Are you a true believer?
It’s not easy staying the investing course without evidence.
There’s an old story applicable to investing solely on faith.
A mountain climber foolishly climbing alone slips off a precipice and finds himself dangling at the end of his safety rope, a thousand feet above a ravine. He calls out in despair, “Can anybody help me?” To his astonishment, the clouds part, a beautiful light pours through them, and a mighty voice replies, “yes, my son, I can help you. Take your knife and cut the rope!” The climber takes out his knife, and then he stops and thinks and thinks. Then he cries out: ” Can anybody else help me?”
Actions speak louder than words. It’s harder sticking to a plan when it’s not based on measurable data.
Richard Dawkins stated, ” The meme for blind faith secures its own perpetuation by the simple unconscious expedient of discouraging rational inquiry.”
Having blind faith can be harmless in certain matters. Using it to plan your retirement isn’t one of them.
Anticipating the future is human beings’ finest achievement.
Daniel Dennet comments. “We have managed in a few short millennia of human culture to multiply the planet’s supply of look ahead by many orders of magnitude. We know when eclipses will occur centuries in advance; we can predict the effects on the atmosphere of adjustments in how we generate electricity…….We gather information from the environment using our senses, and then we use science to cobble together anticipations based on that information. We mine the ore, and then we refine it, again and again, and it lets us see into the future – dimly with lots of uncertainty, but much better than a coin toss.”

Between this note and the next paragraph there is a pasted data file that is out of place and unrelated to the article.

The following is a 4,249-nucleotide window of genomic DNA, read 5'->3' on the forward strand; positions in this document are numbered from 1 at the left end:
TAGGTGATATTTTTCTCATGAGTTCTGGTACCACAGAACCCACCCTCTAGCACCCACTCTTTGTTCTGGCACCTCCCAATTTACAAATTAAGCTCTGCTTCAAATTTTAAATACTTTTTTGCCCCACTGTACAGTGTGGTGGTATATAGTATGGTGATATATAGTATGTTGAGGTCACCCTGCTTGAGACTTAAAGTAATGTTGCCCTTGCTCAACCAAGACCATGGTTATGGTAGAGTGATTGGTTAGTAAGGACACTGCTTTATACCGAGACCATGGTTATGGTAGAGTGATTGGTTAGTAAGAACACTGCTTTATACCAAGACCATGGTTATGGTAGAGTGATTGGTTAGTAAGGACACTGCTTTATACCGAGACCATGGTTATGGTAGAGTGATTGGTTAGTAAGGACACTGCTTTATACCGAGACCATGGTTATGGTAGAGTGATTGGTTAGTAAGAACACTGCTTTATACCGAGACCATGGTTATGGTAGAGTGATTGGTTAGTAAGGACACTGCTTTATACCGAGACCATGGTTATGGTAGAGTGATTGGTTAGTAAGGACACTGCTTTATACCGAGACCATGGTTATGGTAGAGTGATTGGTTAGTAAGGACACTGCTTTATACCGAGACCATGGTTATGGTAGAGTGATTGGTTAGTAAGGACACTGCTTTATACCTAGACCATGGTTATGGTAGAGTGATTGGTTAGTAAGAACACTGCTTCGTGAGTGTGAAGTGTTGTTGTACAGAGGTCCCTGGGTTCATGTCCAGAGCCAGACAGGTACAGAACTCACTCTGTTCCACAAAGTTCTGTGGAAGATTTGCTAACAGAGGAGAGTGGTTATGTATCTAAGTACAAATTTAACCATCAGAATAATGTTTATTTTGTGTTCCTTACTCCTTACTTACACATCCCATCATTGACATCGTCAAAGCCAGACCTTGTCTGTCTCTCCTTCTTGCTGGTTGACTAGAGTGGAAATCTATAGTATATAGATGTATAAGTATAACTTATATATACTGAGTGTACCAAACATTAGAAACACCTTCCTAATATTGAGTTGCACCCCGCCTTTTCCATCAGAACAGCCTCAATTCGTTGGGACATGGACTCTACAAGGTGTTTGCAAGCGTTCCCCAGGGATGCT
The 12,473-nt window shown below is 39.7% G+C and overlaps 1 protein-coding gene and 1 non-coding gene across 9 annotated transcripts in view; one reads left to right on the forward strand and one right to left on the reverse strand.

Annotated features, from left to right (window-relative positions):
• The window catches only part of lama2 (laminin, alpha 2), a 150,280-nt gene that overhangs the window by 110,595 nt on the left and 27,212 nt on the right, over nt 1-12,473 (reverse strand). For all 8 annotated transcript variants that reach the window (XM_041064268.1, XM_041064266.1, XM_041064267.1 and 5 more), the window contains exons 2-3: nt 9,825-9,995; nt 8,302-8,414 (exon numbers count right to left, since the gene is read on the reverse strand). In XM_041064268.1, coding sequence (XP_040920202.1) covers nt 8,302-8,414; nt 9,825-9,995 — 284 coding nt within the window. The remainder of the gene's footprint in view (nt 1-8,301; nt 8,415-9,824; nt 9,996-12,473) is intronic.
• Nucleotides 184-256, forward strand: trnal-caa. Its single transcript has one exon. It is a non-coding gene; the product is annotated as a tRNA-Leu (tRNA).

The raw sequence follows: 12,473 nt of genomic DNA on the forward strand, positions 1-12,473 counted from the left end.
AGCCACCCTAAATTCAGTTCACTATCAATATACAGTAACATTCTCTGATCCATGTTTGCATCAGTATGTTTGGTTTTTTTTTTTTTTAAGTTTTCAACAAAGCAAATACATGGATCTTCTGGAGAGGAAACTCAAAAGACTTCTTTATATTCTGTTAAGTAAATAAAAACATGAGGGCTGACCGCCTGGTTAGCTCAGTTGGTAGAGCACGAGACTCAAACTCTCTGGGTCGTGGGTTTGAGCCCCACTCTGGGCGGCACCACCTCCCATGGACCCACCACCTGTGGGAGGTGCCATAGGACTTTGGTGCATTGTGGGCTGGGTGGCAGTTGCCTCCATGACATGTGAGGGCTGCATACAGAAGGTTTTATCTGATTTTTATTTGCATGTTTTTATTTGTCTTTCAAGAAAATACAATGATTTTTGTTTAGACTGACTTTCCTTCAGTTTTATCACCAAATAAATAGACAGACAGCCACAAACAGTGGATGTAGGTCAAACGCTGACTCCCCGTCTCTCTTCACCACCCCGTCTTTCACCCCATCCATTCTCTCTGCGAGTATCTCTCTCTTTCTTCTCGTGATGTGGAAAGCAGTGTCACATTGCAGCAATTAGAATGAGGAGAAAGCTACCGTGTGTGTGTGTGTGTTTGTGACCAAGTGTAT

This sounds a lot like building a holistic financial plan. Science trounces hope when facing large decisions regarding your money, but there are limits.
Many veer off course, following strategies based on faith rather than fact.
Buying a stock based on a CEO’s personality cult.
Investing in a SPAC.
Thinking Dogecoin or Polkadot will fund your retirement.
Timing the market based on your “gut.”
A faithless planet would be dismal; investors need more in their tool belt than just belief.
Without concrete evidence, it’s much easier bailing when the going inevitably gets tough. Moving on to the latest and greatest suddenly becomes an enticing option.
What’s an investor to do in this market filled with more temptations than a Fudgy the Whale Cake?
There’s tremendous evidence, but not certainty, that these tried and true investing tenets build wealth over the long term.
Diversification is the only free lunch available for retirement savers.
Investment costs matter – a lot.
Time in the market is much more important than market timing.
Focusing on things you can control, like taxes and savings rates, is never a bad thing.
Emotional investing is a murder hole.
A bad financial plan is better than no plan at all. Don’t let the perfect become the enemy of the good.
Avoiding big mistakes is more important than being a Financial Ninja.
While not glammed up or 100% certain, these principles are superior to flipping a coin.
Predicting the future is tough enough. Don’t make it harder by ignoring the facts.
It’s fine to have faith in your favorite sports team.
Your financial plan requires you to be more than a fanboy.